Baltimore Ecosystem Study Institute of Ecosystem Studies

2016 BES Annual Meeting Presentation and Poster Abstracts

Agricultural Cost Sharing and Implications for Water Quality in the Chesapeake Bay Watershed
Newburn, David
Co-Authors: Patrick Fleming, Erik Lichtenberg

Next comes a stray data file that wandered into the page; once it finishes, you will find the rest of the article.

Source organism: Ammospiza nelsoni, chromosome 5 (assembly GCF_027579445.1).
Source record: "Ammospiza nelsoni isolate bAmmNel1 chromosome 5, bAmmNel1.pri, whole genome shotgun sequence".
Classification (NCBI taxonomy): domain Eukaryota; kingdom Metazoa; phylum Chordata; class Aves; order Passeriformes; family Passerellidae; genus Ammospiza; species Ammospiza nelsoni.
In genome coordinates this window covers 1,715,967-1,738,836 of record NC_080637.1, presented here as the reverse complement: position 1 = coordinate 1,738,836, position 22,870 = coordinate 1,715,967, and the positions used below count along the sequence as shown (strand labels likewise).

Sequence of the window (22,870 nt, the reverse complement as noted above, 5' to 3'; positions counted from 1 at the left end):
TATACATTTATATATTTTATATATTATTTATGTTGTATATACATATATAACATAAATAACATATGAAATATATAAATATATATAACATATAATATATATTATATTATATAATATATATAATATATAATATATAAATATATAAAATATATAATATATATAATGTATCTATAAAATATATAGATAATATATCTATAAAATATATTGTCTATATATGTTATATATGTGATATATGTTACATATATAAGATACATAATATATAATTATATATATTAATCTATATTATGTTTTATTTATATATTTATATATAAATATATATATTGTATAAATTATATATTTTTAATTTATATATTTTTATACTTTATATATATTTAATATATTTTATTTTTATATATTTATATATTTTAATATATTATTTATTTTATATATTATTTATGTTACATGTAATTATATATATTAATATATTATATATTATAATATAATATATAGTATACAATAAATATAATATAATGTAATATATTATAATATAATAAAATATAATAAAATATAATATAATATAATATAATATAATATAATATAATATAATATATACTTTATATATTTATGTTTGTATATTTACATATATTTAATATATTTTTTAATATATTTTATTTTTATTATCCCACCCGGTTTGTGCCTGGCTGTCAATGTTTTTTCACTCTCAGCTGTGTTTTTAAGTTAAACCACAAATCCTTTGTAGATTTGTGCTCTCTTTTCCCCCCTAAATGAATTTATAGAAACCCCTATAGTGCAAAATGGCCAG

Abstract: We evaluate the importance of simultaneously incorporating three farmer behavioral responses to incentive payments in the context of a cover crop cost-share program aimed at reducing nutrient and sediment loads in the Chesapeake Bay. Using farmer survey data in Maryland, we estimate a two-stage simultaneous equation model to correct for voluntary selection into cost-share enrollment. We examine the direct effect of the cover crop program on cover crop adoption, the indirect effect on conservation tillage adoption, and the slippage effect on vegetative cover. Econometric model results are integrated with the Chesapeake Bay Program watershed model to estimate the statewide pollution abatement of nitrogen, phosphorus and sediment loads delivered to the Bay. Estimated additionality is approximately 94% for enrolled farmers when only the direct treatment effect of cover crop adoption due to the cover crop program is taken into account. Indirect and slippage effects are consequential and should not be ignored. The slippage effect is particularly large among currently unenrolled farmers, indicating that loss of vegetative cover may offset pollution abatement substantially if cover crop cost sharing is extended to this group. The estimated average cost for pollution abatement is much higher for unenrolled farmers after accounting for behavioral responses. This has policy implications for evaluating cost-effective approaches to comply with water quality improvement requirements. Unenrolled farmers are often seen as a potential low-cost source of pollution abatement, but the cost-effectiveness for unenrolled farmers is less optimistic after accounting for behavioral responses.